President Barack Obama got a firsthand look at the nation’s criminal-justice system Thursday, touring a federal prison and meeting with incarcerated men. After peering into a prison cell, he said the nation needs to reconsider the way crime is controlled and prisoners are rehabilitated.
Obama, who has vowed to make criminal-justice reform a centerpiece of his closing months in office, said he also felt a kinship with some of the young inmates.
“When they describe their youth and their childhood, these are young people who made mistakes that aren’t that different than the mistakes I made,” Obama said following his private meeting at the El Reno Federal Correctional Institution, a medium-security prison for male offenders near Oklahoma City.
The president said there must be a distinction between young people “doing stupid things” and violent criminals. Young people who make mistakes, he said, could thrive if they had access to resources and support structures “that would allow them to survive those mistakes.”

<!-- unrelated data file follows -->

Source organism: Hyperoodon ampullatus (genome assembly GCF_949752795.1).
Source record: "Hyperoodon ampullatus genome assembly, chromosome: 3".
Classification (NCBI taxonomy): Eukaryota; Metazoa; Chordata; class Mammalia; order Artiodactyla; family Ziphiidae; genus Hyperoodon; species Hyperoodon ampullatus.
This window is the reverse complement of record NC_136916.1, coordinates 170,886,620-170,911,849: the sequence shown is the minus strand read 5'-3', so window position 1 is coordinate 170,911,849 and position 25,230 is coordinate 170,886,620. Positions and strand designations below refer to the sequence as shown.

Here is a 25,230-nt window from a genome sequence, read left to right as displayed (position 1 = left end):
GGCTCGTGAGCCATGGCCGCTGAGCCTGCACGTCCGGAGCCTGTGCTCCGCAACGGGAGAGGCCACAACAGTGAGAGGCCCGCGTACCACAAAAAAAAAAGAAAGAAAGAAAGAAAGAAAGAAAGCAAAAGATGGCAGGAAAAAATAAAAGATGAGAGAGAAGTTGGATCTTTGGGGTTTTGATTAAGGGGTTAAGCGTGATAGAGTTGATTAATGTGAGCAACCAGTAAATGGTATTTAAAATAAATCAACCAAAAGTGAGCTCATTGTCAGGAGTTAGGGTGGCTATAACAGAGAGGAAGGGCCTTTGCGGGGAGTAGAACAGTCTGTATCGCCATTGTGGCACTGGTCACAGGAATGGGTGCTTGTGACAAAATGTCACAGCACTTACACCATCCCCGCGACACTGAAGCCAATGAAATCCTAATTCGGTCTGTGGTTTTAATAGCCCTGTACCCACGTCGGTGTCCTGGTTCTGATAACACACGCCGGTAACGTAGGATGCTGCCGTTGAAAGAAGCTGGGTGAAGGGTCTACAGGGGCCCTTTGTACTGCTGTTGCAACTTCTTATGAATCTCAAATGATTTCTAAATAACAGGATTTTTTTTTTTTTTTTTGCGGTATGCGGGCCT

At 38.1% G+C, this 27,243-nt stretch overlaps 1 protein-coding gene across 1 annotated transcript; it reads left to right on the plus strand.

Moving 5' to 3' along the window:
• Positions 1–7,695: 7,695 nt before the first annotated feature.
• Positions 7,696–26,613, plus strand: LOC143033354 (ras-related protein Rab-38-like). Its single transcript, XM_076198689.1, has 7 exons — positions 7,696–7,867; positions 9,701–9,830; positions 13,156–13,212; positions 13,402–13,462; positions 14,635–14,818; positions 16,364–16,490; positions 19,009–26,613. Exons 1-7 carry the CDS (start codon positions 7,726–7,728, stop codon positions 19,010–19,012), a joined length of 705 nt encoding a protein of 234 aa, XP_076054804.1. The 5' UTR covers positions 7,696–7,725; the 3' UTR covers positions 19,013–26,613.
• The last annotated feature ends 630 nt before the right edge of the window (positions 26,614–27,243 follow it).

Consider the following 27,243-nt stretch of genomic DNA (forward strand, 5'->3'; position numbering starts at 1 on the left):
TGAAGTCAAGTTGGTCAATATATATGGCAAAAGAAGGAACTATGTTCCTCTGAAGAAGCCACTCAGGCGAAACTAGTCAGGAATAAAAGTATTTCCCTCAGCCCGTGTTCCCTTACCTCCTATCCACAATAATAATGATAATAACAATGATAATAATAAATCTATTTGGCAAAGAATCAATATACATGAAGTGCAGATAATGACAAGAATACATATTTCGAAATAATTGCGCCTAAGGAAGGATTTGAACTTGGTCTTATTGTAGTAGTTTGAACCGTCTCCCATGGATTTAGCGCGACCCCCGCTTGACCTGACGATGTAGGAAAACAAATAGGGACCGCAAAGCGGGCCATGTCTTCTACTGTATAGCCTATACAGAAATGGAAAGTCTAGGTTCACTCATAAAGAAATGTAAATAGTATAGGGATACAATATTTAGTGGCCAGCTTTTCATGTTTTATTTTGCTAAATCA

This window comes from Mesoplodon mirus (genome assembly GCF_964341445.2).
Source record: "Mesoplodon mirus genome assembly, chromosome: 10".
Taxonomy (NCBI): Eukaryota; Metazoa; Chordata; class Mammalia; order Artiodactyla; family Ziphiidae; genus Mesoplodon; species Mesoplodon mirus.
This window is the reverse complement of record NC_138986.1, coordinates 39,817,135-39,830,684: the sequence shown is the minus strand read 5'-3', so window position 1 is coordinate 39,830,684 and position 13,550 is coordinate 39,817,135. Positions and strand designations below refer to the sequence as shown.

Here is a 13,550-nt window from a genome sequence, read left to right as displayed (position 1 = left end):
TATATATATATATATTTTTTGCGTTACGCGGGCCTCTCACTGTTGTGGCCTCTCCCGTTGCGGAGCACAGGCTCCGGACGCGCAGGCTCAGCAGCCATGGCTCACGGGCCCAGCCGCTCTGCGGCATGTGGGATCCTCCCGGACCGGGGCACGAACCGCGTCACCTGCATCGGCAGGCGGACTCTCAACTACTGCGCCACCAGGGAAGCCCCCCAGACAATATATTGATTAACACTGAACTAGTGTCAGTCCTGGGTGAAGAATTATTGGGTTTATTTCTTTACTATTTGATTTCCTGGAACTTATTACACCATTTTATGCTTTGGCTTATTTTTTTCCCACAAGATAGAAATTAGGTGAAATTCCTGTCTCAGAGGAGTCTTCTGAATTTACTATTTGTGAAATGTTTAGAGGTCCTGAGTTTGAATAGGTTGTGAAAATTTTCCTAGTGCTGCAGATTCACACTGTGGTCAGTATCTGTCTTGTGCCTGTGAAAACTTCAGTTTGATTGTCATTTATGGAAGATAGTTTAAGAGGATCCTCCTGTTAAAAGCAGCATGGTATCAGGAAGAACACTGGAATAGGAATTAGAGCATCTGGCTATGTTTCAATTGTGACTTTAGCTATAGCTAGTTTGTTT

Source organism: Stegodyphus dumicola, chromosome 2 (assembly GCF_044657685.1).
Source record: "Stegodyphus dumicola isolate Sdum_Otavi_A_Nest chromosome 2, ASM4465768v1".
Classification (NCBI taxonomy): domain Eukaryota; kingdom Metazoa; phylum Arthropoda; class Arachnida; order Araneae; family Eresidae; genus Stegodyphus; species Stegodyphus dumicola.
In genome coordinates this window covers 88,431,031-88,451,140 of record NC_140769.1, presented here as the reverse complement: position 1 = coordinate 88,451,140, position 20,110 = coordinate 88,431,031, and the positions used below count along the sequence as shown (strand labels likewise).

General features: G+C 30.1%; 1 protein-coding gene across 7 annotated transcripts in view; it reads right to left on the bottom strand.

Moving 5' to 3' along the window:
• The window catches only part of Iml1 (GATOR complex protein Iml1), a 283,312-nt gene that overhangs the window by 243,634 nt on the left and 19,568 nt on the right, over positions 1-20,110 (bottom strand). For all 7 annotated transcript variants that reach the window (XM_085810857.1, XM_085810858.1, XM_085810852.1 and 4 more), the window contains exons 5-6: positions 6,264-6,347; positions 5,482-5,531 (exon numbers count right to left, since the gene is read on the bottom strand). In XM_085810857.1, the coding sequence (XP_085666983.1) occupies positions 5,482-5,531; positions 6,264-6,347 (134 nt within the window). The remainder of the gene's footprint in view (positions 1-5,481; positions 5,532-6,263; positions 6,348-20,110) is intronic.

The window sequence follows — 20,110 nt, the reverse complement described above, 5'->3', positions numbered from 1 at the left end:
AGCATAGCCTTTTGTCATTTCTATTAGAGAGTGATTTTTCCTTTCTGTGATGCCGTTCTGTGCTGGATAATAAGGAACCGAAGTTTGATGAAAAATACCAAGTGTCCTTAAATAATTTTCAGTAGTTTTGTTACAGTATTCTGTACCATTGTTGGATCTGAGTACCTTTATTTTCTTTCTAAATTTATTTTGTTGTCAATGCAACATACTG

Among the changes Obama is seeking is the reduction or outright elimination of severe mandatory minimum sentences for nonviolent offenders. Earlier this week, he used his presidential powers to shorten the prison sentences of 46 people convicted on charges involving illegal substances, as he forcefully fought for an alternative to the continued lengthy incarceration of people convicted of crimes he said did not fit the punishment.
Overly harsh prison sentences, particularly for nonviolent drug crimes, are to blame for doubling the prison population in the past two decades, Obama said earlier this week. Half a million people were behind bars in 1980, a figure that has since quadrupled to its current total of more than 2.2 million inmates.
The White House said Obama was the first sitting president to visit a federal prison. The presidential motorcade rolled past fences topped with multiple layers of razor wire as it entered the sprawling prison complex.